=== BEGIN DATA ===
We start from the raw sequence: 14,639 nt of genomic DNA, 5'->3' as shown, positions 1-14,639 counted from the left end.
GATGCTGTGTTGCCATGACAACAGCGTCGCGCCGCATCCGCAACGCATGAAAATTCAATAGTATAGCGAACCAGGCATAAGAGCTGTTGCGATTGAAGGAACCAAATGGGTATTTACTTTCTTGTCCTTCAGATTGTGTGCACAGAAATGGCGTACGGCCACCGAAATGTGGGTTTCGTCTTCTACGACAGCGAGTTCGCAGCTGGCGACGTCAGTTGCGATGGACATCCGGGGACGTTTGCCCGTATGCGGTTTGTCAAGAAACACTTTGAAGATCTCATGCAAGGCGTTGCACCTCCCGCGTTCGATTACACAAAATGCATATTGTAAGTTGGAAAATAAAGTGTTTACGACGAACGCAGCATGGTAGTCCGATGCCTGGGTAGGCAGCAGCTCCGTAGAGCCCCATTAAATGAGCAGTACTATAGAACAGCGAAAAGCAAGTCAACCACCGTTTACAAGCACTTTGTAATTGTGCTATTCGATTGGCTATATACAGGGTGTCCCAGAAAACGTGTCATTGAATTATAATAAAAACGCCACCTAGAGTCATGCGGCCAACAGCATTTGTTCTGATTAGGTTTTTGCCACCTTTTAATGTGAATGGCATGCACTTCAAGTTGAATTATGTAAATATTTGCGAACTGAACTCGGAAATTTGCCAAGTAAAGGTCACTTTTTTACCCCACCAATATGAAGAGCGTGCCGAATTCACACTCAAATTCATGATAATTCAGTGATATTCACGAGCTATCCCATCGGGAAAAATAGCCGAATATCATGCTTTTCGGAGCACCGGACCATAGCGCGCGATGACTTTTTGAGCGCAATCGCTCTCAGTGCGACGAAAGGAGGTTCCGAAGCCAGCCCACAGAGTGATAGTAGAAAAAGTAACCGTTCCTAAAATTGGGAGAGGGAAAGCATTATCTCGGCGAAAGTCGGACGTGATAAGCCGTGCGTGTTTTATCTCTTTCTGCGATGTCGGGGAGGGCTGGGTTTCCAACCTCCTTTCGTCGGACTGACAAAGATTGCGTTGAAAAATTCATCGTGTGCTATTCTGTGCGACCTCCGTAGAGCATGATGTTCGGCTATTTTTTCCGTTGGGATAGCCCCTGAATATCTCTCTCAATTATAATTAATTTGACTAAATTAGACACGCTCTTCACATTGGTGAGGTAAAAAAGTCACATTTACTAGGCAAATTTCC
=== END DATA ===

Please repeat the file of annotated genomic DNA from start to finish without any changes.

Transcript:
We start from the raw sequence: 14,639 nt of genomic DNA, 5'->3' as shown, positions 1-14,639 counted from the left end.
GATGCTGTGTTGCCATGACAACAGCGTCGCGCCGCATCCGCAACGCATGAAAATTCAATAGTATAGCGAACCAGGCATAAGAGCTGTTGCGATTGAAGGAACCAAATGGGTATTTACTTTCTTGTCCTTCAGATTGTGTGCACAGAAATGGCGTACGGCCACCGAAATGTGGGTTTCGTCTTCTACGACAGCGAGTTCGCAGCTGGCGACGTCAGTTGCGATGGACATCCGGGGACGTTTGCCCGTATGCGGTTTGTCAAGAAACACTTTGAAGATCTCATGCAAGGCGTTGCACCTCCCGCGTTCGATTACACAAAATGCATATTGTAAGTTGGAAAATAAAGTGTTTACGACGAACGCAGCATGGTAGTCCGATGCCTGGGTAGGCAGCAGCTCCGTAGAGCCCCATTAAATGAGCAGTACTATAGAACAGCGAAAAGCAAGTCAACCACCGTTTACAAGCACTTTGTAATTGTGCTATTCGATTGGCTATATACAGGGTGTCCCAGAAAACGTGTCATTGAATTATAATAAAAACGCCACCTAGAGTCATGCGGCCAACAGCATTTGTTCTGATTAGGTTTTTGCCACCTTTTAATGTGAATGGCATGCACTTCAAGTTGAATTATGTAAATATTTGCGAACTGAACTCGGAAATTTGCCAAGTAAAGGTCACTTTTTTACCCCACCAATATGAAGAGCGTGCCGAATTCACACTCAAATTCATGATAATTCAGTGATATTCACGAGCTATCCCATCGGGAAAAATAGCCGAATATCATGCTTTTCGGAGCACCGGACCATAGCGCGCGATGACTTTTTGAGCGCAATCGCTCTCAGTGCGACGAAAGGAGGTTCCGAAGCCAGCCCACAGAGTGATAGTAGAAAAAGTAACCGTTCCTAAAATTGGGAGAGGGAAAGCATTATCTCGGCGAAAGTCGGACGTGATAAGCCGTGCGTGTTTTATCTCTTTCTGCGATGTCGGGGAGGGCTGGGTTTCCAACCTCCTTTCGTCGGACTGACAAAGATTGCGTTGAAAAATTCATCGTGTGCTATTCTGTGCGACCTCCGTAGAGCATGATGTTCGGCTATTTTTTCCGTTGGGATAGCCCCTGAATATCTCTCTCAATTATAATTAATTTGACTAAATTAGACACGCTCTTCACATTGGTGAGGTAAAAAAGTCACATTTACTAGGCAAATTTCC